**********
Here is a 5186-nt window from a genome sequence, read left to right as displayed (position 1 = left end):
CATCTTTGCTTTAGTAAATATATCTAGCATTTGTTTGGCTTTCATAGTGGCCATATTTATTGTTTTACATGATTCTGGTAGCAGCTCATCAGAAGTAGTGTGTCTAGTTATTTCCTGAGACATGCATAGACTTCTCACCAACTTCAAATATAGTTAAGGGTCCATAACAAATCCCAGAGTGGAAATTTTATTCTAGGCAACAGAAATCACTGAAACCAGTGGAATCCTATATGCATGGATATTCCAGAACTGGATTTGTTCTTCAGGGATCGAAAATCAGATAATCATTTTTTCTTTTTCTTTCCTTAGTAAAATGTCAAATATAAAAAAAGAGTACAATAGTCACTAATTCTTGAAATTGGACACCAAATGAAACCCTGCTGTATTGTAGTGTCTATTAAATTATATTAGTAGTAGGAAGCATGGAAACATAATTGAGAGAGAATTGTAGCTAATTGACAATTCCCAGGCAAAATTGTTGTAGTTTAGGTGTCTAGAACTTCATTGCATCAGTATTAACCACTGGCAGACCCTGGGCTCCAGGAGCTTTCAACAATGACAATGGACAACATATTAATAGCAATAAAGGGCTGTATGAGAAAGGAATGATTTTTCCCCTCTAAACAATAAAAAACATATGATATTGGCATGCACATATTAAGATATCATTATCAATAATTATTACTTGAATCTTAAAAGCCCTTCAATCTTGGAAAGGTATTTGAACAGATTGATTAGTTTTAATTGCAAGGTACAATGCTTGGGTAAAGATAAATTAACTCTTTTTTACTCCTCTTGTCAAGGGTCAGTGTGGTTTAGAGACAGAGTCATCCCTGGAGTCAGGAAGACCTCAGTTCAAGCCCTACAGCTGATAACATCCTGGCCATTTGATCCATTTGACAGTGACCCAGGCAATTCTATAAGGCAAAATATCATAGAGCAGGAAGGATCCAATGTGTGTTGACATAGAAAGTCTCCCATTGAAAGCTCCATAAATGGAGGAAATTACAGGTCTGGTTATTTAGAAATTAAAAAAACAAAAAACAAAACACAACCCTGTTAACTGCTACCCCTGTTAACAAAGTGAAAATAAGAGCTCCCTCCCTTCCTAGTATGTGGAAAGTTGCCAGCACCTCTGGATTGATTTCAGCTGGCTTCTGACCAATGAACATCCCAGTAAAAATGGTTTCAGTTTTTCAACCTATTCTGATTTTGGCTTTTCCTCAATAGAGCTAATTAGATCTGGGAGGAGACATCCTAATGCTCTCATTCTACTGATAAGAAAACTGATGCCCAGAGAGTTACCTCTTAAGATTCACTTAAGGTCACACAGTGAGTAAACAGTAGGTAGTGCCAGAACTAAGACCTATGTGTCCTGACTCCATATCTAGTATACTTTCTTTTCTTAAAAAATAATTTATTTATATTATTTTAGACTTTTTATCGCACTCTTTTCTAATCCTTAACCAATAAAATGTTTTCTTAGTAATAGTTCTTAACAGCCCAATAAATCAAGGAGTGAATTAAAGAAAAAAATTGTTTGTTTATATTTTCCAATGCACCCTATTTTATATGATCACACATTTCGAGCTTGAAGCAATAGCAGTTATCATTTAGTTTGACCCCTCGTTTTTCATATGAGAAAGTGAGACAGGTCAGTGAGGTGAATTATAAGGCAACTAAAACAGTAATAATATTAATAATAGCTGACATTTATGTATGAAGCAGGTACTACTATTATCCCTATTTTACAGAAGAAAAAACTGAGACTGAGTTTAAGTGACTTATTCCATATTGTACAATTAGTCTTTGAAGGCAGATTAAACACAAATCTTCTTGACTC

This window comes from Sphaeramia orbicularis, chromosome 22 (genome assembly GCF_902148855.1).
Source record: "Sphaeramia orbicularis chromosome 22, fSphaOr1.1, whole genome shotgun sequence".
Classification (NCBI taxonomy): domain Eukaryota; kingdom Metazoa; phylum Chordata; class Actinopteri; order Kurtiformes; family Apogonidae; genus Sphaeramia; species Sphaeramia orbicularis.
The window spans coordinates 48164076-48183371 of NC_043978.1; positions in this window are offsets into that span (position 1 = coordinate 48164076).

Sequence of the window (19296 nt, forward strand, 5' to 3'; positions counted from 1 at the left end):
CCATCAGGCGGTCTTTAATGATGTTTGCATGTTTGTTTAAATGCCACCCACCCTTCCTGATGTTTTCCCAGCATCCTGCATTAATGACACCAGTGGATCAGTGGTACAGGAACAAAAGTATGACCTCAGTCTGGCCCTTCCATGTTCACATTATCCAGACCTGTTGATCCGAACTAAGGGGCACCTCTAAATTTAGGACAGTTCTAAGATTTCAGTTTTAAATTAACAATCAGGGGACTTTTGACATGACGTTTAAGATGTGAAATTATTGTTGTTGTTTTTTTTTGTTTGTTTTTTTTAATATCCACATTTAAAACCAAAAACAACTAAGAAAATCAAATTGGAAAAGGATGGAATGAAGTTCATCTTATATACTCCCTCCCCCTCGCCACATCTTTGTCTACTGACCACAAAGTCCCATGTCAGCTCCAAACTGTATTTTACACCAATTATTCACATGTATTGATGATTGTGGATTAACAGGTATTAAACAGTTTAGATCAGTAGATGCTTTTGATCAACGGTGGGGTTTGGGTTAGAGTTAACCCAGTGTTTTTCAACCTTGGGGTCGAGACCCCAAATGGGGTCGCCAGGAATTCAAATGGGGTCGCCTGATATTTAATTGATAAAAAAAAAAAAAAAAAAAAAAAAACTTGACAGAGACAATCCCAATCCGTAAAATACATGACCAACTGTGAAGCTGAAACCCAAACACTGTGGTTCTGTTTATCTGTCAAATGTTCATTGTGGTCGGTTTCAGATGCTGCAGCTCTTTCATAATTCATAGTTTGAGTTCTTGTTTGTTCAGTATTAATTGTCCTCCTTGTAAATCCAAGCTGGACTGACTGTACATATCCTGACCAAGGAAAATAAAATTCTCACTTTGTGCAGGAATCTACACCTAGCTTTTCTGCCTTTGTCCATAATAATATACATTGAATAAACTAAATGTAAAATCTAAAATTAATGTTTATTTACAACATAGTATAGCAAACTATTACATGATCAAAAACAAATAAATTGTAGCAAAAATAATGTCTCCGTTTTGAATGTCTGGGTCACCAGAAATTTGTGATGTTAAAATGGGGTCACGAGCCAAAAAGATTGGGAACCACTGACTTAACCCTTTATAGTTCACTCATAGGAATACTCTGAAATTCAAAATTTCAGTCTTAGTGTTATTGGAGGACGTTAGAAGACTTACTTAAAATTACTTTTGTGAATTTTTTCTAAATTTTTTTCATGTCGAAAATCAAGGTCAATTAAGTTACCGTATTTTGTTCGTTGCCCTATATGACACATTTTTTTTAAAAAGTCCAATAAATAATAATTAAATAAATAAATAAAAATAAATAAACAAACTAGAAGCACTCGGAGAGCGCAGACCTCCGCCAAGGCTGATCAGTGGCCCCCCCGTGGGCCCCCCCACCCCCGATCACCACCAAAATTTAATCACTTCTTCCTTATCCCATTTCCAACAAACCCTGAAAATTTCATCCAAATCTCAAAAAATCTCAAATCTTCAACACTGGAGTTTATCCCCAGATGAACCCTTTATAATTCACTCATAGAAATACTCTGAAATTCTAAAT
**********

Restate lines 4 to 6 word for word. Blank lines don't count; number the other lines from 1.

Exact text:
Source record: "Sphaeramia orbicularis chromosome 22, fSphaOr1.1, whole genome shotgun sequence".
Classification (NCBI taxonomy): domain Eukaryota; kingdom Metazoa; phylum Chordata; class Actinopteri; order Kurtiformes; family Apogonidae; genus Sphaeramia; species Sphaeramia orbicularis.
The window spans coordinates 48164076-48183371 of NC_043978.1; positions in this window are offsets into that span (position 1 = coordinate 48164076).